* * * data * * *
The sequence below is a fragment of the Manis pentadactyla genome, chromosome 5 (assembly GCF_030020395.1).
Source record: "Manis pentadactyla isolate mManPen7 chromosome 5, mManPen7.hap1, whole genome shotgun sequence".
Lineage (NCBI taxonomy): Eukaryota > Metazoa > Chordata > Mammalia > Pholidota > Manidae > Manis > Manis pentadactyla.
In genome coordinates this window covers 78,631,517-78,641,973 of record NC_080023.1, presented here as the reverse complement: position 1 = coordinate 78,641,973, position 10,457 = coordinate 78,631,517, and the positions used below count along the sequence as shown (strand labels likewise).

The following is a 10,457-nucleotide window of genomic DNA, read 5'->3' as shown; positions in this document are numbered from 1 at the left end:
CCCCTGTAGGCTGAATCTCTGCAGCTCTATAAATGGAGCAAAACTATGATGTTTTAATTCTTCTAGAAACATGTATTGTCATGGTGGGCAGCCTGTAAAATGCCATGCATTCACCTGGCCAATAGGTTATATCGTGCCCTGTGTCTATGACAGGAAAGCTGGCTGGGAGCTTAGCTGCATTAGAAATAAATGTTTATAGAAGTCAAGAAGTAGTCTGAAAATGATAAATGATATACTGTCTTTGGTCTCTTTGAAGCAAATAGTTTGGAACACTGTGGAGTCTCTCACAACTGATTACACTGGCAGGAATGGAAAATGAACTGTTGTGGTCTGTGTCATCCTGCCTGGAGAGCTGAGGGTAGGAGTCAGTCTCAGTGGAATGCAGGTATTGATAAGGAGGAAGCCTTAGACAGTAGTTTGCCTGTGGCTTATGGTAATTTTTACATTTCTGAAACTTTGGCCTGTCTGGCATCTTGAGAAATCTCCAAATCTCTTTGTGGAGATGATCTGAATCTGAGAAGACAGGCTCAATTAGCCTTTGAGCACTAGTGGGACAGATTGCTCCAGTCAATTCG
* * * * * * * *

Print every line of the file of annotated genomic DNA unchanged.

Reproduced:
The sequence below is a fragment of the Manis pentadactyla genome, chromosome 5 (assembly GCF_030020395.1).
Source record: "Manis pentadactyla isolate mManPen7 chromosome 5, mManPen7.hap1, whole genome shotgun sequence".
Lineage (NCBI taxonomy): Eukaryota > Metazoa > Chordata > Mammalia > Pholidota > Manidae > Manis > Manis pentadactyla.
In genome coordinates this window covers 78,631,517-78,641,973 of record NC_080023.1, presented here as the reverse complement: position 1 = coordinate 78,641,973, position 10,457 = coordinate 78,631,517, and the positions used below count along the sequence as shown (strand labels likewise).

The following is a 10,457-nucleotide window of genomic DNA, read 5'->3' as shown; positions in this document are numbered from 1 at the left end:
CCCCTGTAGGCTGAATCTCTGCAGCTCTATAAATGGAGCAAAACTATGATGTTTTAATTCTTCTAGAAACATGTATTGTCATGGTGGGCAGCCTGTAAAATGCCATGCATTCACCTGGCCAATAGGTTATATCGTGCCCTGTGTCTATGACAGGAAAGCTGGCTGGGAGCTTAGCTGCATTAGAAATAAATGTTTATAGAAGTCAAGAAGTAGTCTGAAAATGATAAATGATATACTGTCTTTGGTCTCTTTGAAGCAAATAGTTTGGAACACTGTGGAGTCTCTCACAACTGATTACACTGGCAGGAATGGAAAATGAACTGTTGTGGTCTGTGTCATCCTGCCTGGAGAGCTGAGGGTAGGAGTCAGTCTCAGTGGAATGCAGGTATTGATAAGGAGGAAGCCTTAGACAGTAGTTTGCCTGTGGCTTATGGTAATTTTTACATTTCTGAAACTTTGGCCTGTCTGGCATCTTGAGAAATCTCCAAATCTCTTTGTGGAGATGATCTGAATCTGAGAAGACAGGCTCAATTAGCCTTTGAGCACTAGTGGGACAGATTGCTCCAGTCAATTCG